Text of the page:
From the Vault of Art Shay: The Desk
Many literary types - a rock star, several dynamic businessmen who collect my pictures and just cultural gawkers - have asked me all kinds of questions about the desk in the picture, which has resided in my garage since 1975. That's when Nelson Algren opened his home on Evergreen to friends and fans and announced he was selling out in every sense of the word and moving from Chicago to points east.
Principal amongst these friends and fans is the smiling lady in the picture, who bought the desk out of rachmeunis -- a kind of Jewish folk pity -- that sad, fatal day when Nelson played self-mocking auctioneer of his pitiable effects.
I remember his rickety poker table went to a Sun-Times columnist for $85 and he repaid Nelson, giving him a bargain by doing a feature in which he came up with the notion that we were "all there to buy pieces of the great man." We were all there to give Nelson the spending money he hadn't been able to earn in the city he helped immortalize.
I had-only half-jokingly told Florence, Studs and another friend or two the desk had, on at least the two occasions Nelson had joked on the subject, helped support him and his beloved madame Simone de Beauvoir during some tender moments in their stormy relationship. When Nelson heard me expatiating on this theme in loud whispers meant to encourage my wife to buy the damn thing as a curiosity for her rare book shop in Highland Park, Nelson dead-panned, "if that's the kind of thing you're interested in, Florence, you shoulda bought the bed." Florence blushed but bought the desk. Being a pro, she got Nelson to write a certificate of authenticity-
The other day my archivist Erica found a copy of my March 25, 1975 letter to Nelson:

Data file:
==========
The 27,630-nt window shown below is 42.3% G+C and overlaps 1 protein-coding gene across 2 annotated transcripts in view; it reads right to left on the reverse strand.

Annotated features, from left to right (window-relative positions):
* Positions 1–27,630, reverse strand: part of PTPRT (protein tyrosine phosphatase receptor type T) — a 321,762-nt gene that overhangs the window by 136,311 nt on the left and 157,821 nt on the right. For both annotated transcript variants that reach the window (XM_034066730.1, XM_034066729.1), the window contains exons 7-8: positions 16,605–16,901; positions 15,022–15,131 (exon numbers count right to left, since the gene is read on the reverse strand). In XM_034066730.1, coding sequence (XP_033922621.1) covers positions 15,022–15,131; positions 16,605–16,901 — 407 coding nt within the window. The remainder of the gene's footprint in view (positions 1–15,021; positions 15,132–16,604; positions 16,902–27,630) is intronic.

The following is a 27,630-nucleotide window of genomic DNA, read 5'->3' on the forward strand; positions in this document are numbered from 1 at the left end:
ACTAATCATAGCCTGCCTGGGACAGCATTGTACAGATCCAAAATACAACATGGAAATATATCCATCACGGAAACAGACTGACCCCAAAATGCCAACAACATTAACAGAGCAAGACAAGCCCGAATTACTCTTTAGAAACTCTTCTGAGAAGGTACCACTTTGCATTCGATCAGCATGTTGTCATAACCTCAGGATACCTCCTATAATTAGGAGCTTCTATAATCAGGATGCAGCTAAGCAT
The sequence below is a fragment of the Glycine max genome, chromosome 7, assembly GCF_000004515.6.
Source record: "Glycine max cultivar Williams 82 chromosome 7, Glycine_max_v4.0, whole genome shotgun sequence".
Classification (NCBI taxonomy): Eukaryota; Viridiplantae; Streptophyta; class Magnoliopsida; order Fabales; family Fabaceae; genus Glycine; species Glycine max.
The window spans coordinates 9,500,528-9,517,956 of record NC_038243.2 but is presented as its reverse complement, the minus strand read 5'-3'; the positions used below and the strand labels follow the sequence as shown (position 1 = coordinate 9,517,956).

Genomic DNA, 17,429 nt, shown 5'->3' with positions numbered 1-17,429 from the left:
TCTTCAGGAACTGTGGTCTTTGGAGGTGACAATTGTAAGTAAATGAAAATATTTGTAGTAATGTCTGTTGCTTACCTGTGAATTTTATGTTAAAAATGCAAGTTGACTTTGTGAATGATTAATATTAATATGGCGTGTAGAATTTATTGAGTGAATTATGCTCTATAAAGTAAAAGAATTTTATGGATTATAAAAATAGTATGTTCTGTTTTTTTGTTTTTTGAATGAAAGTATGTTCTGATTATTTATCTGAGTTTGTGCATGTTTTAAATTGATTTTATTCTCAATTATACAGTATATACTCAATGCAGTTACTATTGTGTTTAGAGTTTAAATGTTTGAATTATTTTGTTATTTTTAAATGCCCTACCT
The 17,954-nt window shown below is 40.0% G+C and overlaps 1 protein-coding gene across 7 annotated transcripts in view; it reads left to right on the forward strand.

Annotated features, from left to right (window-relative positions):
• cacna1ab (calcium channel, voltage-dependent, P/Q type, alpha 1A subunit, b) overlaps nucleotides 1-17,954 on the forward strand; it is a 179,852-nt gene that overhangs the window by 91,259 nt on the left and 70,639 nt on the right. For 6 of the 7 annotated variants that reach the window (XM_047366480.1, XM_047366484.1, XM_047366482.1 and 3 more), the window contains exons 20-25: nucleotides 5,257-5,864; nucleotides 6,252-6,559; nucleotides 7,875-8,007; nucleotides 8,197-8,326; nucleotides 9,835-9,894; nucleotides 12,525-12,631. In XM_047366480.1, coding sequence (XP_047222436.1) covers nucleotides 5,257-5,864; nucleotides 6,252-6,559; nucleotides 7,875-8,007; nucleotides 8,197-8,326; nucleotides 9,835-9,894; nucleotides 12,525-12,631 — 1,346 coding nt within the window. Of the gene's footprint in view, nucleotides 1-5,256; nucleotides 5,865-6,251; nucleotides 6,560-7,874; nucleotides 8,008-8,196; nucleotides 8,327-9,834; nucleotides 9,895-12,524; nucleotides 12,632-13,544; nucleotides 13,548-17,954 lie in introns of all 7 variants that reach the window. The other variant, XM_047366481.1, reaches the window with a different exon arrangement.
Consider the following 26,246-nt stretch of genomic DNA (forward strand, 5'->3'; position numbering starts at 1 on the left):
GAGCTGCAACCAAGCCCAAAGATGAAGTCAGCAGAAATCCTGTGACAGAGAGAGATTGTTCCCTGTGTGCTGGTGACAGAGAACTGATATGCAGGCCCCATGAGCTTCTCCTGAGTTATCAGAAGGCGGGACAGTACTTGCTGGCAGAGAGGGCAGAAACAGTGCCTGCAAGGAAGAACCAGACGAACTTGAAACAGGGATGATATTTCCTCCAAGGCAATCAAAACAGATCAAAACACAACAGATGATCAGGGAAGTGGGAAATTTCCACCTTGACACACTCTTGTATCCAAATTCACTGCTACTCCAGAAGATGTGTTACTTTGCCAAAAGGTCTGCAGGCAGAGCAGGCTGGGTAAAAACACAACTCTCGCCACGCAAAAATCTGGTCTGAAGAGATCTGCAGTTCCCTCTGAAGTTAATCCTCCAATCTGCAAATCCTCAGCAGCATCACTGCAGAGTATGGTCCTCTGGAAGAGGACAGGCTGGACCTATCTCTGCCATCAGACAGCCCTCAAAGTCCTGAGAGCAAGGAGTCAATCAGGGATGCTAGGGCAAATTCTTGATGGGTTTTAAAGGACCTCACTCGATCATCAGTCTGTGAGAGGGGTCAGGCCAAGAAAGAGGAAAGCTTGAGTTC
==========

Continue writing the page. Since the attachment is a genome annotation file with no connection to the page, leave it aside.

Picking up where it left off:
"Dear Nelson, I hope the sale worked out OK and the train ride through the heartland was pleasant. Just yesterday I got your desk through the garage door, but a little of the new varnish brushed off. Is the paint job guaranteed? What about service?
I enclose the clipping (of the story)... maybe the key really is that '$900 typewriter that can do anything.' "
I've asked a couple of Chicago museums devoted to local history if they'd be interested in having the desk on which The Man with the Golden Arm, A Walk on the the Wild Side and Chicago: City on the Make sprang to life from the mind and fingers of one of the handful of great Chicago writers. The one that responded asked if my wife planned to donate it. She said no. She plans to pass it on to someone who loves Chicago and is an Algren fan.
I love to peruse some of Algren's postcards sometimes that he wrote at the desk on his uncomfortable chair, which Florence also bought. Paragraphs like this one from a book Nelson and I were working on, part of which ended up in City on the Make.
If you can't wait until this time every Wednesday to get your Art Shay fix, please check out the photographer's blog, which is updated regularly. Art Shay's book, Nelson Algren's Chicago, is also available at Amazon.